Reveals its lordly crest:

From clover-fields and meadows wide,
  Where moves the richly-laden wain
To barns well-stored with new-made hay,
Or where the flail at early day
  Rolls out the ripened grain:

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From meads and pastures on the hills
  And in the mountain valleys deep,
Alive with beeves and sweet-breathed kine
Of famous Ayr or Devon's line
  And shepherd-guarded sheep:

The spirits of the golden year,
  From crystal caves and grottoes dim,
From forest depths and mossy sward,
Myriad-tongued, with one accord
  Peal forth their harvest hymn.

The Rapid

  ALL peacefully gliding,
  The waters dividing,
The indolent batteau moved slowly along,
  The rowers, light-hearted,
  From sorrow long parted,
Beguiled the dull moments with laughter and song:
'Hurrah for the rapid that merrily, merrily
  Gambols and leaps on its tortuous way!
Soon we will enter it, cheerily, cheerily,
  Pleased with its freshness, and wet with its spray.'

  More swiftly careering,
  The wild rapid nearing,
They dash down the stream like a terrified steed;
  The surges delight them,
  No terrors affright them,
Their voices keep pace with the quickening speed:
'Hurrah for the rapid that merrily, merrily
  Shivers its arrows against us in play!
Now we have entered it, cheerily, cheerily,
  Our spirits as light as its feathery spray.'

  Fast downward they're dashing,
  Each fearless eye flashing,
Though danger awaits them on every side.
  Yon rock–see it frowning!
  They strike–they are drowning!

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But downward they speed with the merciless tide;
No voice cheers the rapid, that angrily, angrily
  Shivers their bark in its maddening play;
Gaily they entered it–heedlessly recklessly,
  Mingling their lives with its treacherous spray!

The Wine of Song

WITHIN Fancy's halls I sit and quaff
  Rich draughts of the wine of Song,
    And I drink and drink
    To the very brink
  Of delirium wild and strong,
Till I lose all sense of the outer world
  And see not the human throng.

The lyral chords of each rising thought
  Are swept by a hand unseen,
    And I glide and glide
    With my music bride,
  Where few spiritless souls have been;
And I soar afar on wings of sound
  With my fair Æolian queen.

Deep, deeper still, from the springs of Thought
  I quaff till the fount is dry,
    And I climb and climb
    To a height sublime
  Up the stars of some lyric sky,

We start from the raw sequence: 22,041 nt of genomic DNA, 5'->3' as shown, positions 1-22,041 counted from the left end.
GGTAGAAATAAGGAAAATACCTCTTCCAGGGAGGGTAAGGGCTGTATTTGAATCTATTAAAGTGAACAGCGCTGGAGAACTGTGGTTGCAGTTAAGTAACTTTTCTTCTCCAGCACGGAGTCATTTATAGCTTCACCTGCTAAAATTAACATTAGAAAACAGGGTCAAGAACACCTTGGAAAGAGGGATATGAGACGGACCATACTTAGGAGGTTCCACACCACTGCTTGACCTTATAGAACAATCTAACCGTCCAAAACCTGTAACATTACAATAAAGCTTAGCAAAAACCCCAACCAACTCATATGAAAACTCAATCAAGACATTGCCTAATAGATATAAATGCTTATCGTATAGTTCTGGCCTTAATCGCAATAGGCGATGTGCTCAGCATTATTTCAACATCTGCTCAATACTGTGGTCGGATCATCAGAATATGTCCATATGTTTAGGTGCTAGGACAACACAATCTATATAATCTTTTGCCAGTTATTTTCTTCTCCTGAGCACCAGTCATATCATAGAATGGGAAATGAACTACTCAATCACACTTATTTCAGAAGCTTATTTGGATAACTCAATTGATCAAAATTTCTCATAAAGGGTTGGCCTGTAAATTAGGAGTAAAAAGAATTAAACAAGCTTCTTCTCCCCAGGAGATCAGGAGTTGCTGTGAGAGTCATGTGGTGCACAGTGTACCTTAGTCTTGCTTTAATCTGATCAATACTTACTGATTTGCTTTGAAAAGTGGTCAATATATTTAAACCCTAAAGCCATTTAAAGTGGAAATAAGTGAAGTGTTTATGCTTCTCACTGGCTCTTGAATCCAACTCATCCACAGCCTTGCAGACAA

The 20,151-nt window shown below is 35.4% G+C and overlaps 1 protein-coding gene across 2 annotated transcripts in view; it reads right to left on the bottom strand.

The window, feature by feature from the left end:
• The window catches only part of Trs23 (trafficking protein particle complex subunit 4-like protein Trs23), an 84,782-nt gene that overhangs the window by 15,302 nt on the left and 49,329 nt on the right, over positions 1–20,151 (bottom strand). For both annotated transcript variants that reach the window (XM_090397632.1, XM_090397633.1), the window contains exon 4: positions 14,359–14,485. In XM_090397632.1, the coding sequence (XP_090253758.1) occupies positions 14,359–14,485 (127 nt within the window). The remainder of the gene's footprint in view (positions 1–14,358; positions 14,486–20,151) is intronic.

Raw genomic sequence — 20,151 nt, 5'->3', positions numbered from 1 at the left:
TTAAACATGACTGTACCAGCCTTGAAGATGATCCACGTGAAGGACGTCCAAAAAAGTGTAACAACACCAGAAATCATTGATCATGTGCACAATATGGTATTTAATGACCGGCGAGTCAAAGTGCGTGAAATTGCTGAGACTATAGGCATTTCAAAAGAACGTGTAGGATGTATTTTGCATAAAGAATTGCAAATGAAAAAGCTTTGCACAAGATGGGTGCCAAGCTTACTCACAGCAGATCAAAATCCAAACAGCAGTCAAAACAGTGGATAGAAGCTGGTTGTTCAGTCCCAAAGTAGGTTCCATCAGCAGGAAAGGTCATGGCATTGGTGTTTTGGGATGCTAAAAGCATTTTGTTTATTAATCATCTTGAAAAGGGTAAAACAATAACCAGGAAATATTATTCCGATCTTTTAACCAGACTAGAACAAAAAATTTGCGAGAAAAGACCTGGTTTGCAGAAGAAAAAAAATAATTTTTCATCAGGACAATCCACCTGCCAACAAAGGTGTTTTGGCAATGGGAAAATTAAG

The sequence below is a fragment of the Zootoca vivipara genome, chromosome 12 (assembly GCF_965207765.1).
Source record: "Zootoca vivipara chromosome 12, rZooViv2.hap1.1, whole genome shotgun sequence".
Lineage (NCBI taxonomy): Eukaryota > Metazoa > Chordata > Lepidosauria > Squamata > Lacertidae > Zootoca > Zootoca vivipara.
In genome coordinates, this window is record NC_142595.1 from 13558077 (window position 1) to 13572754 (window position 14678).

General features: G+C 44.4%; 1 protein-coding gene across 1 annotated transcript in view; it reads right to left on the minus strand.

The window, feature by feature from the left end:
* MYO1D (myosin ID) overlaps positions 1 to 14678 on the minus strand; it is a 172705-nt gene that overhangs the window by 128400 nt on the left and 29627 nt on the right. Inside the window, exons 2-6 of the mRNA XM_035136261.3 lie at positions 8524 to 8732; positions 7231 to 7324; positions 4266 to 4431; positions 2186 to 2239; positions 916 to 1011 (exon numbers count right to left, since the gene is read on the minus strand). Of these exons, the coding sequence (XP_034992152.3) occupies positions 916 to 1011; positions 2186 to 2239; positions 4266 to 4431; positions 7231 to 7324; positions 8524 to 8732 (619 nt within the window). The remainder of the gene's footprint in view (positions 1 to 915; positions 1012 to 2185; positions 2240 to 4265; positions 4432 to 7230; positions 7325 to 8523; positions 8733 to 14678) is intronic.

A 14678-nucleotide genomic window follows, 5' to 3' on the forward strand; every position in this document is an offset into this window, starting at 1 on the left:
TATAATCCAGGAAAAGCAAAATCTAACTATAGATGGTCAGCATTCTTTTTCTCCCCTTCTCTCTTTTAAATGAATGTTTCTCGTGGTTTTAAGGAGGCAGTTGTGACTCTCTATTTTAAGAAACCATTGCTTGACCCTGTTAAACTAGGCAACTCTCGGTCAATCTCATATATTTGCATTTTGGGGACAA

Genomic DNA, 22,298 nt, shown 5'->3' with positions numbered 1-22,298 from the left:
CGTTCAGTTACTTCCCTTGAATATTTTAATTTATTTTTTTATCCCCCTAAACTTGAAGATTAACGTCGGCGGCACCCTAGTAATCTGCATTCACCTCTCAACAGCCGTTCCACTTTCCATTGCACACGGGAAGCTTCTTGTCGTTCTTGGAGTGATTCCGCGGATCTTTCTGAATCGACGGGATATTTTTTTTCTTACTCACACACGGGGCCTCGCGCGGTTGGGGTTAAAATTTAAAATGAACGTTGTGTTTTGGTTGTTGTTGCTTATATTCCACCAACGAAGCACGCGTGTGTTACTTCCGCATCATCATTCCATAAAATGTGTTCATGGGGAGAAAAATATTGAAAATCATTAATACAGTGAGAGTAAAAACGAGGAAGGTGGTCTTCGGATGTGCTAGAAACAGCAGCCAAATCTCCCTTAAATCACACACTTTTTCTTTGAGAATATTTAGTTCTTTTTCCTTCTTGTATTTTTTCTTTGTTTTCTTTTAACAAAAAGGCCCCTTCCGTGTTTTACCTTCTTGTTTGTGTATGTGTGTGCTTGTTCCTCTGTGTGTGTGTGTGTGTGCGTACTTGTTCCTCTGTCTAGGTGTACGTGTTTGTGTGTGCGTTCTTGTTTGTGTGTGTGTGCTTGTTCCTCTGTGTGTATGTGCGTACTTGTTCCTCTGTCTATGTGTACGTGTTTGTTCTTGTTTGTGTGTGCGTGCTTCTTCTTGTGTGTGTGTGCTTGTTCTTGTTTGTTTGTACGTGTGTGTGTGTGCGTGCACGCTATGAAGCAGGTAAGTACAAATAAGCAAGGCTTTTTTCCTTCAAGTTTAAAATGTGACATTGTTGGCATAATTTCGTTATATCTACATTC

Where I seem to rise upon airs that melt
  Into song as they pass by.

Millennial rounds of bliss I live,
  Withdrawn from my cumbrous clay,
    As I sweep and sweep
    Through infinite deep
  On deep of that starry spray;
Myself a sound on its world-wide round,
  A tone on its spheral way.

And wheresoe'er through the wondrous space
  My soul wings its noiseless flight,

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    On their astral rounds
    Float divinest sounds,
  Unseen, save by spirit-sight,
Obeying some wise, eternal law,
  As fixed as the law of light.

But, oh, when my cup of dainty bliss
  Is drained of the wine of Song,
    How I fall and fall
    At the sober call
  Of the body that waiteth long
To hurry me back to its cares terrene,
  And earth's spiritless human throng!


ONE voice, one people, one in heart
  And soul and feeling and desire.
  Re-light the smouldering martial fire
  And sound the mute trumpet! Strike the lyre!
  The hero dead cannot expire:
The dead still play their part.

Raise high the monumental stone!
  A nation's fealty is theirs,
  And we are the rejoicing heirs,
  The honoured sons of sires whose cares
  We take upon us unawares
As freely as our own.

We boast not of the victory,
  But render homage, deep and just,
  To his–to their–immortal dust,
  Who proved so worthy of their trust;
  No lofty pile nor sculptured bust
Can herald their degree.

No tongue can blazon forth their fame–
  The cheers that stir the sacred hill
  Are but mere promptings of the will
  That conquered them, that conquers still;
  And generations yet shall thrill
At Brock's remembered name.

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Some souls are the Hesperides
  Heaven sends to guard the golden age,
  Illumining the historic page
  With record of their pilgrimage.
  True martyr, hero, poet, sage,–
And he was one of these.

Each in his lofty sphere, sublime,
  Sits crowned above the common throng:
  Wrestling with some pythonic wrong
  In prayer, in thunders, thought or song,
  Briareus-limbed, they sweep along,
The Typhons of the time.

The Plains of Abraham

    I STOOD upon the Plain,
    That had trembled when the slain,
Hurled their proud defiant curses at the battle-hearted foe,
    When the steed dashed right and left
    Through the bloody gaps he cleft,
When the bridle-rein was broken, and the rider was laid low.

    What busy feet had trod
    Upon the very sod
Where I marshalled the battalions of my fancy to my aid!
    And I saw the combat dire,
    Heard the quick, incessant fire,
And the cannons' echoes startling the reverberating glade.

    I saw them one and all,
    The banners of the Gaul
In the thickest of the contest, round the resolute Montcalm;
    The well-attended Wolfe,
    Emerging from the gulf
Of the battle's fiery furnace, like the swelling of a psalm.

    I head the chorus dire,
    That jarred along the lyre
On which the hymn of battle rung, like surgings of the wave
    When the storm, at blackest night,

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    Wakes the ocean in affright,
As it shouts its mighty pibroch o'er some shipwrecked vessel's grave.

    I saw the broad claymore
    Flash from its scabbard, o'er
The ranks that quailed and shuddered at the close and fierce attack;
    When Victory gave the word,
    Then Scotland drew the sword,
And with arm that never faltered drove the brave defenders back.

    I saw two great chiefs die,
    Their last breaths like the sigh
Of the zepher-sprite that wantons on the rosy lips of morn;
    No envy-poisoned darts,
    No rancour in their hearts,
To unfit them for their triumph over death's impending scorn.

    And as I thought and gazed,
    My soul, exultant, praised
The Power to whom each mighty act and victory are due,
    For the saint-like Peace that smiled
    Like a heaven-gifted child,
And for the air of quietude that steeped the distant view.

    The sun looked down with pride,
    And scattered far and wide
His beams of whitest glory till they flooded all the Plain;
    The hills their veils withdrew,
    Of white, and purplish blue,
And reposed all green and smiling 'neath the shower of golden rain.

    Oh, rare, divinest life
    Of Peace, compared with Strife!
Yours is the truest splendour, and the most enduring fame;
    All the glory ever reaped
    Where the fiends of battle leaped,
Is harsh discord to the music of your undertoned acclaim.


Editor: Mary Mark Ockerbloom